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PROGRAM HELPS YOUTHS MAKE A DIFFERENCE IN THEIR COMMUNITY

Karina Rivera stands in front of a pink stucco house, squinting at a tiny screen.

She plants a pointer firmly on an electronic map.

"I found it!" she yells, clicking on an aerial photograph of the property.

The 13-year-old West Tampa resident is one of 15 participants in a fledgling summer program.

Together, they chart the neighborhood, one house at a time. The data they collect will be used by county officials to develop a community plan for the Palm River area - pinpointing problems and figuring out how to fix them.

With faint hip-hop beats pumping in the background, they cruise down streets in a large white van.

Past chain-link fences.

Past signs that say "Danger" and "Keep Out."

Past broken windows and overgrown lawns.

But they don't just watch. They find houses on maps, take notes and talk about what they see.

"They're not passers-by," said Greater Palm River POINT executive director Liz Gutierrez. "They actually have a voice."

The nonprofit organization started the summer PR1 Youth Corps program last year, with help from a $20,000 grant from Bank of America.

And organizers are trying to find funding to continue the successful program year-round.

The program's participants receive $25 each week for their work. On Fridays, they sell snow cones to raise more money for a group trip.

Most of them live in the area. All of them are between 12 and 15 years old - a critical age, according to program organizers.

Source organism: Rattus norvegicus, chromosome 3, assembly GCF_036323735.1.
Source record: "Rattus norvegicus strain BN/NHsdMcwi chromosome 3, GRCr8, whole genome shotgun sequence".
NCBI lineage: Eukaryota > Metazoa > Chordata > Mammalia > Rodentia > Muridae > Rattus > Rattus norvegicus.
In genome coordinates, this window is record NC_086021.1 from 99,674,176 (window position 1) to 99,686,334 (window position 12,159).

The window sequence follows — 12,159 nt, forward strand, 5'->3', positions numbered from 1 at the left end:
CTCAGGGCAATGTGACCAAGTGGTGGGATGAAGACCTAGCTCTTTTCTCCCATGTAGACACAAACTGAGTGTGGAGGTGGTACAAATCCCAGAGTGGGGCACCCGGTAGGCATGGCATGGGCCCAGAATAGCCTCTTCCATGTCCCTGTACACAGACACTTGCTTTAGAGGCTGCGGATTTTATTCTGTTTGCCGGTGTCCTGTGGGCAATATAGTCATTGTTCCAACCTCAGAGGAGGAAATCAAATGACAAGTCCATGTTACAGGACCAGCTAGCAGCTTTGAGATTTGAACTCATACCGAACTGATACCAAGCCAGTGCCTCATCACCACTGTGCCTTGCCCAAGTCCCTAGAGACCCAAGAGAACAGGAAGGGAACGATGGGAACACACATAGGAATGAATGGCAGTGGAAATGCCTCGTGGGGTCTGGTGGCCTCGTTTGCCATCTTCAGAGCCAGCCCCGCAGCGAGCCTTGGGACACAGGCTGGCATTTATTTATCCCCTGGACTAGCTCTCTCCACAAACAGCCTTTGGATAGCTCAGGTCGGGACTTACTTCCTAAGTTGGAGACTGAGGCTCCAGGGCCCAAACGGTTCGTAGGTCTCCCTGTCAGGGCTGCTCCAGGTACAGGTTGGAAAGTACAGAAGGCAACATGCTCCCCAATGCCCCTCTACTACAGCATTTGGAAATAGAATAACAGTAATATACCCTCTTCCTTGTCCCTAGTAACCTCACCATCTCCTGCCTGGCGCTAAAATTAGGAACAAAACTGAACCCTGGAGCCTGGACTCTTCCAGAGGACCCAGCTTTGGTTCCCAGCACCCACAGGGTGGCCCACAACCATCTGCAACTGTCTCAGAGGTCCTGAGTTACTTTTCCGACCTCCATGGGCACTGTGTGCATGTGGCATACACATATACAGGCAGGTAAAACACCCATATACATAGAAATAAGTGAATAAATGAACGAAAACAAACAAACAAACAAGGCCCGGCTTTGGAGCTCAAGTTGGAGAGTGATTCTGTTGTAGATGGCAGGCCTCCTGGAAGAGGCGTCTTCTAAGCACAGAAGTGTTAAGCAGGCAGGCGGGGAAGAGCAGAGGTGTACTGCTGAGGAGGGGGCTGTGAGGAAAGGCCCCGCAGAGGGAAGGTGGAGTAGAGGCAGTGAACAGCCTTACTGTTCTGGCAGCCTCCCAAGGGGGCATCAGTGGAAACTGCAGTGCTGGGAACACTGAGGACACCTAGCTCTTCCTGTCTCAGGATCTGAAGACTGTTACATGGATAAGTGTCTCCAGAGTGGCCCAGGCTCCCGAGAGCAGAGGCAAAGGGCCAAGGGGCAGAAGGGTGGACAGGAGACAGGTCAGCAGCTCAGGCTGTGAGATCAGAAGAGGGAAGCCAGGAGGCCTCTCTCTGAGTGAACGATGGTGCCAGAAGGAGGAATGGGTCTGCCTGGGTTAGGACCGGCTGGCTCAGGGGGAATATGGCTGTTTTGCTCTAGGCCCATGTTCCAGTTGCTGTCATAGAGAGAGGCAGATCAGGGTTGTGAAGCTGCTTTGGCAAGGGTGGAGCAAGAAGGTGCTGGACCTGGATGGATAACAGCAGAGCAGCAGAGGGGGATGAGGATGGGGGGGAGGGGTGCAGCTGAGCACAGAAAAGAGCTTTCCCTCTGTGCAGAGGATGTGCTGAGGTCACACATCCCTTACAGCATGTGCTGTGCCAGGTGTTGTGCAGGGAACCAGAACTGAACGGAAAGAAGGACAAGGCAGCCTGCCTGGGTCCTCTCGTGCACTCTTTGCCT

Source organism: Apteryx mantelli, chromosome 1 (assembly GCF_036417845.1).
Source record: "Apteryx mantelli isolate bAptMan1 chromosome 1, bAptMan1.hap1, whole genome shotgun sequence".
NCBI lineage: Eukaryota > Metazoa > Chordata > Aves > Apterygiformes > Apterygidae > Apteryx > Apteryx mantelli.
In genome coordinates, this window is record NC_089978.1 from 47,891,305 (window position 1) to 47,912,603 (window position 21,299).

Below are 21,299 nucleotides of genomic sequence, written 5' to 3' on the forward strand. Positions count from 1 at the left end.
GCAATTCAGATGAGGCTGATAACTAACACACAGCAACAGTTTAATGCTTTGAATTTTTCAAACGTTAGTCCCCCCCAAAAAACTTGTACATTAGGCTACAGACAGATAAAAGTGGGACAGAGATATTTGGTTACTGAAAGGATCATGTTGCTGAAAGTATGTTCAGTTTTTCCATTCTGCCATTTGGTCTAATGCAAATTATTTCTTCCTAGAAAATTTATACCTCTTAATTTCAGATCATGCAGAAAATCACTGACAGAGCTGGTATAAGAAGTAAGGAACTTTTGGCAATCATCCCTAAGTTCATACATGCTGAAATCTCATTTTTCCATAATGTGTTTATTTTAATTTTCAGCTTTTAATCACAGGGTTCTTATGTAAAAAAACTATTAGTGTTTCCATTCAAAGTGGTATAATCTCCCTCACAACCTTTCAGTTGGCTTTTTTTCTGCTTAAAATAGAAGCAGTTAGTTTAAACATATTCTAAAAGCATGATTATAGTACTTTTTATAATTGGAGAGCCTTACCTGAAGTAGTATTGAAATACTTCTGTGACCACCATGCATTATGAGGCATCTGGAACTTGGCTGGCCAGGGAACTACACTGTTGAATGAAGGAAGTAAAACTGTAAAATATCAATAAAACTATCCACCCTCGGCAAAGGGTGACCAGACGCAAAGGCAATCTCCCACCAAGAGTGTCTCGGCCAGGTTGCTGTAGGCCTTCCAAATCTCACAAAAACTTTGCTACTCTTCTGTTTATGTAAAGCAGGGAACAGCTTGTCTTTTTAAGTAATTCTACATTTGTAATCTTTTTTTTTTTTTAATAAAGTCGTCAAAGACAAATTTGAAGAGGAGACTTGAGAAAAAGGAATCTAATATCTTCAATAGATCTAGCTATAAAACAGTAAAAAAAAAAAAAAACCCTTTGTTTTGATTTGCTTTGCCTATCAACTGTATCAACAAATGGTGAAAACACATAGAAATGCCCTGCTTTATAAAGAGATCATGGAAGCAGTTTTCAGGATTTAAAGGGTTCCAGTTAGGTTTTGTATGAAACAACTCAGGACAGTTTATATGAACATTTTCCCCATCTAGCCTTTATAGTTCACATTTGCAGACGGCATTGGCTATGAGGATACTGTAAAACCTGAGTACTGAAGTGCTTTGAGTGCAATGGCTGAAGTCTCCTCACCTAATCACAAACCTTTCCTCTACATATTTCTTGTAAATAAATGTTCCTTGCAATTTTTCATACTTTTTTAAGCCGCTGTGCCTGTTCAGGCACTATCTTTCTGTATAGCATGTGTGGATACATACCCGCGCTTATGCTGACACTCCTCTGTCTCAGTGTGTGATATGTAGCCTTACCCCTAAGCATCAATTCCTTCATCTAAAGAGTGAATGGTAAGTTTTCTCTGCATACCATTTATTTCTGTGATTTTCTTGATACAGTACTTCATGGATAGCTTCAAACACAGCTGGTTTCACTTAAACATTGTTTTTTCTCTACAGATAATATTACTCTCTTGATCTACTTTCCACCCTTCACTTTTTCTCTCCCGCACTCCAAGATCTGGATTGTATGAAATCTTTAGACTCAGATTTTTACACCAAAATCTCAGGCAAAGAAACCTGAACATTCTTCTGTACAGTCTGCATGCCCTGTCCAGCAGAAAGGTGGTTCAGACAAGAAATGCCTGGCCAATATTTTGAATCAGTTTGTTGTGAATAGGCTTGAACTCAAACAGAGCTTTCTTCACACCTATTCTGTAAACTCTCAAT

"You could kind of go either way at that point," neighborhood planning director Natalie Clamp said. "And around here, there's nothing for them to do."

As the van zigzags down neighborhood streets, Bode'sha Speed takes notes.

"Really really nice house," the 12-year-old Progress Village Middle School student scribbles next to one address. A nearby house receives a less stellar review: "Make over. Cut grass."

The van lumbers over speed bumps at 10 miles per hour. But its passengers' observations quicken with each turn:

This house needs some grass.

Oooh - they've got a nice hedge.

Whoa! They oughtta be ashamed.

Look at that girl - she thinks she's all that.

Some boy lives there. He used to like my cousin.

Back in the classroom, Rivera retraces the van's route with a pointer on her PDA screen.

She marks each abandoned, destroyed or "For Sale" address her group noticed along the way.

A consultant will help analyze the data collected by the program's participants. And county planners will use it to help develop a community plan for Palm River.

Recommendations from last year's group included patching up potholes on local roads, installing surveillance cameras near trash bins and improving parks to provide safe hangouts.

Next week, participants will graduate from the summer program and present their findings, including trash sites, neighborhood hangouts and abandoned homes.

They are familiar sights for Velvet Nealy, who grew up in Palm River. But the 14-year-old Bloomingdale High School freshman said now he sees them differently.

"I think, 'Wow, I can't believe this is happening in my neighborhood,' " he said. "And I wish I could fix it."

Catherine E. Shoichet can be reached at cshoichet@sptimes.com or (813) 661-2454.

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